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Traumatic Brain Injury and Memory Loss

Let’s face it – my memory in addition to a few other things, has not been the same since I sustained a traumatic brain injury TBI 16 years ago. The life and person I knew disappeared that day. Along with my short-term memory issues, TBI has created many struggles for my family and me.

Two big issues I struggle with are my short-term memory and multitasking abilities, which never were troublesome pre-TBI. I was able to remember names, faces, dates, family and friends’ birthdays without trouble. I kept our family’s schedule like clockwork, never missing a beat. Life today is very different -if things aren’t written down, for example a doctor’s appointment, running errands, returning calls or remembering appointments, I will undoubtedly miss them. My cell phone has become an invaluable tool for me. It helps me keep track of my entire life. My schedule, my son’s schedule, social events, birthdays, holidays; just about anything I need to remember goes into my phone calendar. I have a standard phone without any bells and whistles, but it does have notepad which comes in very handy when I need to write something down and don’t have a pen and paper. I no longer can rely on my memory for those tasks. I try to use any tool I can to help me get through each day.

My multitasking days are over. Doing two tasks at once is simply out of the question now. There once was a time when I could talk on the phone, do laundry and/or cook dinner at the same time all while helping my children with their homework. That certainly doesn’t happen anymore. I have to concentrate diligently on one task at time. Moreover, concentrating take a lot more energy that it did pre-TBI. When I’m working on a project, or daily task, I cannot tolerate diversions. This includes music, TV, background noise and talking – I need silence. When there is too much commotion going on while I’m trying to complete a task, I can be easily overwhelmed. When I’m overwhelmed, I get cranky and frustrated. The best thing for me is to take things one-step at a time. Keeping a list of tasks or a “to do list” also helps me from getting too overwhelmed.

The limitations I now experience are hard to accept, and to be truthful, on some days, I still have problems dealing with them. For example, I still hate the fact that laundry doesn’t get done in a day; rather, I try to do a small load every day. Many times this does not go over well with my son (nor did it sit well with my ex-husband) but adjustments must be made. If my son needs something washed and I didn’t do it, he is quite capable of doing his laundry himself. The fact that I must use a calendar for my life doesn’t thrill me, but I simply cannot keep every detail of my life in my head since my TBI.

Working within my limitations generally helps me stay on task, prevents me from getting overwhelmed, and helps my life run a bit smoother. Are there things you do in your life that help you from getting overwhelmed or staying on task? Would you share them with me?

This article represents the opinions, thoughts, and experiences of the author; none of this content has been paid for by any advertiser. The team does not recommend or endorse any products or treatments discussed herein. Learn more about how we maintain editorial integrity here.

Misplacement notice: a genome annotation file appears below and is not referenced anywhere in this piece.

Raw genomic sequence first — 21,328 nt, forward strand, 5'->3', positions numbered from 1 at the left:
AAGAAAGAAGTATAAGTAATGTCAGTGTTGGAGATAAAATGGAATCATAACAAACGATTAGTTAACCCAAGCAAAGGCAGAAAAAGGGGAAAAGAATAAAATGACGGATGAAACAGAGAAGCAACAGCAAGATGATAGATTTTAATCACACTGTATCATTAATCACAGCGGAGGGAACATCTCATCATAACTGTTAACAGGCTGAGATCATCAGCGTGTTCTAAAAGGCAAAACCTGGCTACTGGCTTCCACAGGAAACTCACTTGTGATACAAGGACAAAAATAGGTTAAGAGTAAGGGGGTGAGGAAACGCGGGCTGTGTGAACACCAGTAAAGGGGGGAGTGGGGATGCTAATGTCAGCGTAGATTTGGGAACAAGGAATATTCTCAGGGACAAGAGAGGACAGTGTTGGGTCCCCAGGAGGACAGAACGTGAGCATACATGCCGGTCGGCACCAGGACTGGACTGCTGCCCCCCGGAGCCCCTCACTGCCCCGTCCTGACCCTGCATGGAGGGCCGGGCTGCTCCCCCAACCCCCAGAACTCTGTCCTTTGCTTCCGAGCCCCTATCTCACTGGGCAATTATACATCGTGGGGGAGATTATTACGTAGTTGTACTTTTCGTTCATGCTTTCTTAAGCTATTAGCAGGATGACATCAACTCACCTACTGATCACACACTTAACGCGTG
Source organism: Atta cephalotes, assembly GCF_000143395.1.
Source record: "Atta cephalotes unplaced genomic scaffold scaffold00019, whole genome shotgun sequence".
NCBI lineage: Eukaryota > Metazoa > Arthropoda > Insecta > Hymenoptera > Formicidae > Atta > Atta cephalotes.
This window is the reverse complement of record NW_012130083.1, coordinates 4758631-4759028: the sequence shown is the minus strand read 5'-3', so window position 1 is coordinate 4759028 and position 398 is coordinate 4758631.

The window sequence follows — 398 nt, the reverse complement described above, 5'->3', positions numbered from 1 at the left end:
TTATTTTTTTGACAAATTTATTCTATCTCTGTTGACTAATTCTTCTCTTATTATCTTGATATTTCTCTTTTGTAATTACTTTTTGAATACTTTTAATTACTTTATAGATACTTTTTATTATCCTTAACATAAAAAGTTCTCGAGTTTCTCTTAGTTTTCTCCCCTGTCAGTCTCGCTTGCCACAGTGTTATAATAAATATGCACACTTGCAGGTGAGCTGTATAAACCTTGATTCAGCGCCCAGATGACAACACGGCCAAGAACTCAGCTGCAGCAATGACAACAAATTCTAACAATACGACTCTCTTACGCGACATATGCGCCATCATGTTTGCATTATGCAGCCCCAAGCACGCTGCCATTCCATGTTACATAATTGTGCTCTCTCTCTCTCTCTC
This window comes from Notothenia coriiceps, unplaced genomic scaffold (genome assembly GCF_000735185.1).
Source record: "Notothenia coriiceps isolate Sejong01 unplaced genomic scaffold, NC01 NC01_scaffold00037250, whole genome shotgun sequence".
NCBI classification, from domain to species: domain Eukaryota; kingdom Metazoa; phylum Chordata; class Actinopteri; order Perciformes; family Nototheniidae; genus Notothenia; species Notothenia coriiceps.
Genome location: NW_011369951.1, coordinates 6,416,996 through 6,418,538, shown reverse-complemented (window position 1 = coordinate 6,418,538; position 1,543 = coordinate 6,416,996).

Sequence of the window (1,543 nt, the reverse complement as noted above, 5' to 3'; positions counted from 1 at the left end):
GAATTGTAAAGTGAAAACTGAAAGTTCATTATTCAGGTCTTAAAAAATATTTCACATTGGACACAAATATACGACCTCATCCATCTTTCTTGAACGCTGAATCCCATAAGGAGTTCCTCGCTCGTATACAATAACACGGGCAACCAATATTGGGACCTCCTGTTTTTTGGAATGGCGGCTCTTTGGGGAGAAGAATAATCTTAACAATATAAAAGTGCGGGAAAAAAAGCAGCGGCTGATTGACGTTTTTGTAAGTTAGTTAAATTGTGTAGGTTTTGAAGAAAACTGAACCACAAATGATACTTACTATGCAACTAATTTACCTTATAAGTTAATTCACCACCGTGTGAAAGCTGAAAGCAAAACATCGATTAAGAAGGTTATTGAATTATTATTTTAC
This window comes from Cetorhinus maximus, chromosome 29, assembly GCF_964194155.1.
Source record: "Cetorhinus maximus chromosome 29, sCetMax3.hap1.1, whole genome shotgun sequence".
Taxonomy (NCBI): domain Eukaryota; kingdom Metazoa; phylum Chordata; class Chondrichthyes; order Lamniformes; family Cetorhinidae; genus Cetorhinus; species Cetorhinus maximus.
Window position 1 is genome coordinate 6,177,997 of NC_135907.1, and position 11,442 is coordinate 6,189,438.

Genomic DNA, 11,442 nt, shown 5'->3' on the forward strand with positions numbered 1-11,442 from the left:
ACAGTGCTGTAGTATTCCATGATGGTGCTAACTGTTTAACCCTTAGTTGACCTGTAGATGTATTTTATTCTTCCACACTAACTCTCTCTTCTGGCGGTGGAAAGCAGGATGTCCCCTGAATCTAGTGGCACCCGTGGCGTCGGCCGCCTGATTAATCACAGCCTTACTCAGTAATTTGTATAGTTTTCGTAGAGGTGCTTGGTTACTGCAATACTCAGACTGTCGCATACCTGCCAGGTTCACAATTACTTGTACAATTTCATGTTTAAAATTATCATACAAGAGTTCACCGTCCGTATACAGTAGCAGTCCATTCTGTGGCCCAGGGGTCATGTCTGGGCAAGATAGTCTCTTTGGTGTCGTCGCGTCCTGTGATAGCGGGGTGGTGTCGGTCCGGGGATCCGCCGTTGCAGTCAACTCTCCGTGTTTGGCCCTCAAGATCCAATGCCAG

• Nancy Harris Bonk moderator author
    7 years ago

    Thanks for sharing your tools with us, Ellen! My phone has been a lifesaver on more that one occasion. But unfortunately I don’t have a smart phone so there won’t be any linking any time soon!

  • Ellen Schnakenberg
    7 years ago

    I do have memory issues as well. Many who take preventive or other meds with these side effects, or have other conditions in addition to Migraine will have to deal with these same challenges. And then there are the Migraines themselves that can contribute significantly to brain fog and cognition trouble. This is a problem that affects masses of us. :/

    Thankfully I was blessed with a family that understands and helps me out. That said, I write everything down AND put it in my computer and/or phone (which these days can be linked). I also take care to schedule myself and give myself a bit of down time every day. That hour or so is vital to me functioning mentally as well as physically.

    I have a problem with not over-scheduling myself and I know this. I love to say “yes” instead of “no” because “no” reminds me of my limitations to which I prefer to remain in blissful ignorance. I try to spread myself thick. I can do one thing every day for someone else, but I really try hard to keep that limit. I’ve learned to say “no”. The fact of the matter is, when you’re chronically ill, that one thing often gets missed and piled onto another day, and if I’m not super careful, I’m overwhelmed. I try hard to keep a daily schedule and stick as close to it as I can. This does wonders for keeping me on track.

    A relative has ADD and keeps a notebook with him in a pocket so every little thing to be remembered is right there where he can see it. This is a great tool for him, working even better than putting things in a cell phone.

  • Nancy Harris Bonk moderator author
    7 years ago

    Thanks for reading Aaron. MTBI just plain stinks as do Migraines!! Maybe you could make a comic series out of your notes…..

  • Aaron
    7 years ago

    I’m with you on that one, my phone and note pad have been a real life saver for me. Not just for keeping track of my migraines (like we all should), but also for just being able to keep up with what is going on so we at least have a clue. Though I must admit during a migraine if I make notes, well let me just say after I come out of it they make for great comic relief!

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